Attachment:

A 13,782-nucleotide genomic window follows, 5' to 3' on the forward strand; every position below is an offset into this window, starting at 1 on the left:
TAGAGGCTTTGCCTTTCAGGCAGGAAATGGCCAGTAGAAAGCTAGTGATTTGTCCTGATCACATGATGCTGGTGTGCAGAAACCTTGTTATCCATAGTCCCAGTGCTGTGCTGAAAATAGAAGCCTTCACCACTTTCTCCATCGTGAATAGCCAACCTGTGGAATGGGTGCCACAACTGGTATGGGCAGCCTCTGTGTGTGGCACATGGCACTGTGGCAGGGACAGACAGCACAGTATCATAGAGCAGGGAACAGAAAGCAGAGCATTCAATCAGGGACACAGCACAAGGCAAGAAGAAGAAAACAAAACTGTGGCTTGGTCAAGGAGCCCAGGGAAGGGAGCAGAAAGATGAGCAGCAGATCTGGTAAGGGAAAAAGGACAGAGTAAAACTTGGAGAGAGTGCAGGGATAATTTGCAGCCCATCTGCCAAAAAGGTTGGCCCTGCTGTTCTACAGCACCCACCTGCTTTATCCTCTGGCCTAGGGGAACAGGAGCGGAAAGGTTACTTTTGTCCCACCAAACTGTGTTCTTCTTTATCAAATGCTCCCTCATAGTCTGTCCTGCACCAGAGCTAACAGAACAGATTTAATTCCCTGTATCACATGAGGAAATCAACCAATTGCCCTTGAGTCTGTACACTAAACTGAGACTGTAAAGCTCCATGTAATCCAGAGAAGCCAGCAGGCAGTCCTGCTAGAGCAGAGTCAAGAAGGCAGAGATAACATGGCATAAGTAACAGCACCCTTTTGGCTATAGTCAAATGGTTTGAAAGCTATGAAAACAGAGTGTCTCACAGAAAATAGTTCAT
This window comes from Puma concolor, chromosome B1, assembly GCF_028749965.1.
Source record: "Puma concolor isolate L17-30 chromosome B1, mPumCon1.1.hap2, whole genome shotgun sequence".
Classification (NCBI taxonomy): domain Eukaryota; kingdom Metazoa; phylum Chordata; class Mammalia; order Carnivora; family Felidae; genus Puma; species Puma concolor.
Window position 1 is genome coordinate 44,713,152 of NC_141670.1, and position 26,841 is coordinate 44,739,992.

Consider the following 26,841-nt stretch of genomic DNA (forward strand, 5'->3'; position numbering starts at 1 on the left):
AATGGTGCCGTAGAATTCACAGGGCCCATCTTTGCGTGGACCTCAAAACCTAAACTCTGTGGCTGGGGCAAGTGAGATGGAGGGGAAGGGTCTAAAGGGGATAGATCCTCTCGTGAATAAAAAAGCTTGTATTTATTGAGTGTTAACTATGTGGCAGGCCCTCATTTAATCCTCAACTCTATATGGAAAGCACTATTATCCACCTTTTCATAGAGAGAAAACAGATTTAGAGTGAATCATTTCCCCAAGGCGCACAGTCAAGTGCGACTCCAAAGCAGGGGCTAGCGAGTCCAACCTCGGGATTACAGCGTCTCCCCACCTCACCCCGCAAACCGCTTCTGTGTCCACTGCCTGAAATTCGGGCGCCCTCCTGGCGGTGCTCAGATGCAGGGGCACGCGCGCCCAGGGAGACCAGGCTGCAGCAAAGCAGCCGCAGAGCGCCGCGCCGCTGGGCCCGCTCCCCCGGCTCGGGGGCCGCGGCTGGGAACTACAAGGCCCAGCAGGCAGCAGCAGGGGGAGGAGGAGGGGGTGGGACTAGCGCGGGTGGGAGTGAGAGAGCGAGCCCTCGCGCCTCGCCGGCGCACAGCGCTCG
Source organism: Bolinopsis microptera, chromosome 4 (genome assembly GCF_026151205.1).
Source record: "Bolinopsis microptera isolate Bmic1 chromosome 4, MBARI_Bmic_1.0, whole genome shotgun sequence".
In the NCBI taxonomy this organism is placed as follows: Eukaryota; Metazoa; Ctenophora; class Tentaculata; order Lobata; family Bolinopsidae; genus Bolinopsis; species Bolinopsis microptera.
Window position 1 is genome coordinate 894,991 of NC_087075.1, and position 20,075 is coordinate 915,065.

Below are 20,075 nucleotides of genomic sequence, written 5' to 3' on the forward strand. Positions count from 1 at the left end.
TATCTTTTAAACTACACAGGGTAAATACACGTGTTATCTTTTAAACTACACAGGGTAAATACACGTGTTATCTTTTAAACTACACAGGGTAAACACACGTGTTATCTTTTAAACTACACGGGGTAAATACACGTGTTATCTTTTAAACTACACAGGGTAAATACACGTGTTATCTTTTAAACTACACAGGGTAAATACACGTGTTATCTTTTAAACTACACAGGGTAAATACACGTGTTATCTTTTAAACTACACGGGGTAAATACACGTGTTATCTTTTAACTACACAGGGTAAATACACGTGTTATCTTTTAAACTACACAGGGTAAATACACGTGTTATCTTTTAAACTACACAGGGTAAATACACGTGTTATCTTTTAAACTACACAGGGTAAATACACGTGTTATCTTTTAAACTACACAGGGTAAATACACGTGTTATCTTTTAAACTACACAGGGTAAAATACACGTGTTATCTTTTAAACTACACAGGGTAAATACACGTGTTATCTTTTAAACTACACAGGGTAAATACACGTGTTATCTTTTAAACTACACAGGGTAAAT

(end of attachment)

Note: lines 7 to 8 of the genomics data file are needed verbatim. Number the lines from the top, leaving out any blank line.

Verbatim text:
Consider the following 26,841-nt stretch of genomic DNA (forward strand, 5'->3'; position numbering starts at 1 on the left):
AATGGTGCCGTAGAATTCACAGGGCCCATCTTTGCGTGGACCTCAAAACCTAAACTCTGTGGCTGGGGCAAGTGAGATGGAGGGGAAGGGTCTAAAGGGGATAGATCCTCTCGTGAATAAAAAAGCTTGTATTTATTGAGTGTTAACTATGTGGCAGGCCCTCATTTAATCCTCAACTCTATATGGAAAGCACTATTATCCACCTTTTCATAGAGAGAAAACAGATTTAGAGTGAATCATTTCCCCAAGGCGCACAGTCAAGTGCGACTCCAAAGCAGGGGCTAGCGAGTCCAACCTCGGGATTACAGCGTCTCCCCACCTCACCCCGCAAACCGCTTCTGTGTCCACTGCCTGAAATTCGGGCGCCCTCCTGGCGGTGCTCAGATGCAGGGGCACGCGCGCCCAGGGAGACCAGGCTGCAGCAAAGCAGCCGCAGAGCGCCGCGCCGCTGGGCCCGCTCCCCCGGCTCGGGGGCCGCGGCTGGGAACTACAAGGCCCAGCAGGCAGCAGCAGGGGGAGGAGGAGGGGGTGGGACTAGCGCGGGTGGGAGTGAGAGAGCGAGCCCTCGCGCCTCGCCGGCGCACAGCGCTCG